In 'Wonder and Skepticism', Skeptical Enquirer (Jan-Feb 1995), 19, No. 1.
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In the strict formulation of the law of causality—if we know the present, we can calculate the future—it is not the conclusion that is wrong but the premise.
On an implication of the uncertainty principle.
Quoted in David C. Cassidy, Beyond Uncertainty: Heisenberg, Quantum Physics, and the Bomb (2009), 162.
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Induction. The mental operation by which from a number of individual instances, we arrive at a general law. The process, according to Hamilton, is only logically valid when all the instances included in the law are enumerated. This being seldom, if ever, possible, the conclusion of an Induction is usually liable to more or less uncertainty, and Induction is therefore incapable of giving us necessary (general) truths.
Stated as narrative, not a direct quote, by his biographer W.H.S. Monck in 'Glossary of Philosophical Terms', appended in Sir William Hamilton (1881), 181.
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Inexact method of observation, as I believe, is one flaw in clinical pathology to-day. Prematurity of conclusion is another, and in part follows from the first; but in chief part an unusual craving and veneration for hypothesis, which besets the minds of most medical men, is responsible. Except in those sciences which deal with the intangible or with events of long past ages, no treatises are to be found in which hypothesis figures as it does in medical writings. The purity of a science is to be judged by the paucity of its recorded hypotheses. Hypothesis has its right place, it forms a working basis; but it is an acknowledged makeshift, and, at the best, of purpose unaccomplished. Hypothesis is the heart which no man with right purpose wears willingly upon his sleeve. He who vaunts his lady love, ere yet she is won, is apt to display himself as frivolous or his lady a wanton.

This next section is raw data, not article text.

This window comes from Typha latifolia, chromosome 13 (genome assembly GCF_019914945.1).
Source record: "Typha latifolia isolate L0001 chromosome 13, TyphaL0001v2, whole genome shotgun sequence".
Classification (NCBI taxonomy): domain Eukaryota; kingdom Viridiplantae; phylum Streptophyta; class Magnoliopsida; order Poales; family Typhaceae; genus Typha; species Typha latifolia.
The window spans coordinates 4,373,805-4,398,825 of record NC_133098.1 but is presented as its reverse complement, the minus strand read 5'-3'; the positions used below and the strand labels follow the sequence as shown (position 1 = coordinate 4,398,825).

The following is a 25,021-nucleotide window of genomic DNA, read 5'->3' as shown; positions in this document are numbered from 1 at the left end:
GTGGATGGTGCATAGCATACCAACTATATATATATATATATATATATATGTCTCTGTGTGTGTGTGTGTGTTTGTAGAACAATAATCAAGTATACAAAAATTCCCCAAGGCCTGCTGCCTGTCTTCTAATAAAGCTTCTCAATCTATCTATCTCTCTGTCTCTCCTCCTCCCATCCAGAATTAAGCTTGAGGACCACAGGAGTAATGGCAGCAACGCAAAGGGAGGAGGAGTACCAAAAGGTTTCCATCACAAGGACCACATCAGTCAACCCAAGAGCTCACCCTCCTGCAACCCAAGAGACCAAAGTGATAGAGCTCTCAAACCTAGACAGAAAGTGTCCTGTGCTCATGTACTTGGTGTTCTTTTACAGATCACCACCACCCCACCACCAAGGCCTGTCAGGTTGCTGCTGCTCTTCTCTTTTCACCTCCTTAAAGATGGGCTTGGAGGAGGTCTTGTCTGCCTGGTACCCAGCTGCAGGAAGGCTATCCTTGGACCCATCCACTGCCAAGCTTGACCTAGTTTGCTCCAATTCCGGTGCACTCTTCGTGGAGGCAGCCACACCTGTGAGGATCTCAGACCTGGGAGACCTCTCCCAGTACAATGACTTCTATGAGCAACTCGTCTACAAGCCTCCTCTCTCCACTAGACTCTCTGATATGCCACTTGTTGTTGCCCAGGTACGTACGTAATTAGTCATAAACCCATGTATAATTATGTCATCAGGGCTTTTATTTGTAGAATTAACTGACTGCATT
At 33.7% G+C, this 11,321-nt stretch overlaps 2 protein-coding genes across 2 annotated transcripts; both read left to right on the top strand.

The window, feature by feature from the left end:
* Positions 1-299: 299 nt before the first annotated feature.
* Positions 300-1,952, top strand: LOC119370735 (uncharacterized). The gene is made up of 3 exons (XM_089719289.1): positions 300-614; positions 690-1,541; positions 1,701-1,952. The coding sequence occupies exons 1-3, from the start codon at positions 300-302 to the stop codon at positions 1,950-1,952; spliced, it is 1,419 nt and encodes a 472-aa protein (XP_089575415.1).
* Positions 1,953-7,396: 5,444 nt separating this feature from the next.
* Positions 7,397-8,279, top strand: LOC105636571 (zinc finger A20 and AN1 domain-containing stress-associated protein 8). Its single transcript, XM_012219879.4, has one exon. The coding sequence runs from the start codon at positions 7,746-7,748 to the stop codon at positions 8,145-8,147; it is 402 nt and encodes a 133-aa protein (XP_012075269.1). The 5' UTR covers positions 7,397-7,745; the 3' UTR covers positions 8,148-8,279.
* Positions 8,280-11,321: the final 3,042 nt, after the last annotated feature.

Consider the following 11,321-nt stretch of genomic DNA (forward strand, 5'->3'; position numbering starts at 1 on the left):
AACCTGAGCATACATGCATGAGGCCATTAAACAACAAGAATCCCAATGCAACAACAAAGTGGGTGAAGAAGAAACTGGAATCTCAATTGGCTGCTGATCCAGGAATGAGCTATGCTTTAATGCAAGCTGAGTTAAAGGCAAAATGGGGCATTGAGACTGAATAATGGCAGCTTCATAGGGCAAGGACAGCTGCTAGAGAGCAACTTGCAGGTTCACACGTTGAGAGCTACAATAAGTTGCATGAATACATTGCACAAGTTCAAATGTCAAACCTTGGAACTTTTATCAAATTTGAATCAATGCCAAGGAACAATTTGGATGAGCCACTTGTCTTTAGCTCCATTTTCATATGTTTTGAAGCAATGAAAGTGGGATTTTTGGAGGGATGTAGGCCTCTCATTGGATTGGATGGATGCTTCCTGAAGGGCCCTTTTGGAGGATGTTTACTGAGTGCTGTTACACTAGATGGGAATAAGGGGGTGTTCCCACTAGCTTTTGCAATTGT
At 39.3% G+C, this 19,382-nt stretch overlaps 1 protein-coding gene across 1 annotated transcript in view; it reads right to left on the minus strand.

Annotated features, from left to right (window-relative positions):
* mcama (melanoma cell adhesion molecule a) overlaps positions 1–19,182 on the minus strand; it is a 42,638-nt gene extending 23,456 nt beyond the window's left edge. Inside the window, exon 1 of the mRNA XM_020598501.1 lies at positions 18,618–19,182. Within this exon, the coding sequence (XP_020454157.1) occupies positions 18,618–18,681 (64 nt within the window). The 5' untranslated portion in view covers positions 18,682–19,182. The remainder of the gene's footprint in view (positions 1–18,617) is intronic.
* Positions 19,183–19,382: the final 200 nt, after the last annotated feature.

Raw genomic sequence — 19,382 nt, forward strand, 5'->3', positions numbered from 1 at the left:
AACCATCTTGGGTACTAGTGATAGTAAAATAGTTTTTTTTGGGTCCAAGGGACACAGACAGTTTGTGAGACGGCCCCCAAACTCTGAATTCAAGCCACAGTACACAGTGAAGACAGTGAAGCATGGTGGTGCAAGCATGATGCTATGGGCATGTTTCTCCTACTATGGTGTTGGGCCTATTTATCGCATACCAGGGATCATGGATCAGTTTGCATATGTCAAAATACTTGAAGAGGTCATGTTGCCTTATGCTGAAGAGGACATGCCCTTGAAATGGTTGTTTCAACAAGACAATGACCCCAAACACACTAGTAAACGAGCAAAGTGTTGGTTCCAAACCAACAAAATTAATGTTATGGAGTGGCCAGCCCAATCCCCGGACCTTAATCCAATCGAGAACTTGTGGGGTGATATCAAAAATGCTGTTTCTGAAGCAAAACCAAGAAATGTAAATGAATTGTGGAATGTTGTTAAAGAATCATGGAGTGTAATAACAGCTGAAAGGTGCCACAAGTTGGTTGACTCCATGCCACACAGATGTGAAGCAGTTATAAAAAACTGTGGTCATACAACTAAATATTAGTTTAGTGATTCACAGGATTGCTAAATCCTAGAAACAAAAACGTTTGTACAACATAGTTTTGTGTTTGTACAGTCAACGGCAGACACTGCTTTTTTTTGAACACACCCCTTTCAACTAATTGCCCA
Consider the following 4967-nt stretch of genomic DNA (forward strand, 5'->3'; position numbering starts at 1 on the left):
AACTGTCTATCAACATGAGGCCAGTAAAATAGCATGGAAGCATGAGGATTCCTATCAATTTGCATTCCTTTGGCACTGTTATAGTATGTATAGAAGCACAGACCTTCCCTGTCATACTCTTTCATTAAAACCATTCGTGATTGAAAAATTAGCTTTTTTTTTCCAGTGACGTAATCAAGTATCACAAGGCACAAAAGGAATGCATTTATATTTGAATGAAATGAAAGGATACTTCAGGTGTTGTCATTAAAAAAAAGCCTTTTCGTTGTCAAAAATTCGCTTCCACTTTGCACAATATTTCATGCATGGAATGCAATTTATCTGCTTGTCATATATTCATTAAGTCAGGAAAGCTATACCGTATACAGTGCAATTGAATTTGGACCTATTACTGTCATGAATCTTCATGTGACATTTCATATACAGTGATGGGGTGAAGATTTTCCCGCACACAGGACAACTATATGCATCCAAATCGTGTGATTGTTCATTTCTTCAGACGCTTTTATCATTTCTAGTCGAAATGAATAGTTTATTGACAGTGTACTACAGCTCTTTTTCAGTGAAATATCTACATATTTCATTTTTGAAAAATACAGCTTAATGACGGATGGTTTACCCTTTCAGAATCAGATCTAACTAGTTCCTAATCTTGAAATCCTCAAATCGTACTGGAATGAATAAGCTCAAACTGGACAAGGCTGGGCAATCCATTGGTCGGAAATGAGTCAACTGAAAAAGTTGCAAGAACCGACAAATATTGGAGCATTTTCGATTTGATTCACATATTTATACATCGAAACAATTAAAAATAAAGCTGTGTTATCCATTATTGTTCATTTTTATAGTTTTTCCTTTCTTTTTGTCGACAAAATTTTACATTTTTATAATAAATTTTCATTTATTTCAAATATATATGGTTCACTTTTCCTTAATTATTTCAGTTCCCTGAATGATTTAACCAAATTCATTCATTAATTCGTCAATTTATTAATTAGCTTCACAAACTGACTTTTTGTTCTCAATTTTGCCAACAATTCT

The Mechanism and Graphic Registration of the Heart Beat (1920), vii.
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It has been pointed out already that no knowledge of probabilities, less in degree than certainty, helps us to know what conclusions are true, and that there is no direct relation between the truth of a proposition and its probability. Probability begins and ends with probability. That a scientific investigation pursued on account of its probability will generally lead to truth, rather than falsehood, is at the best only probable.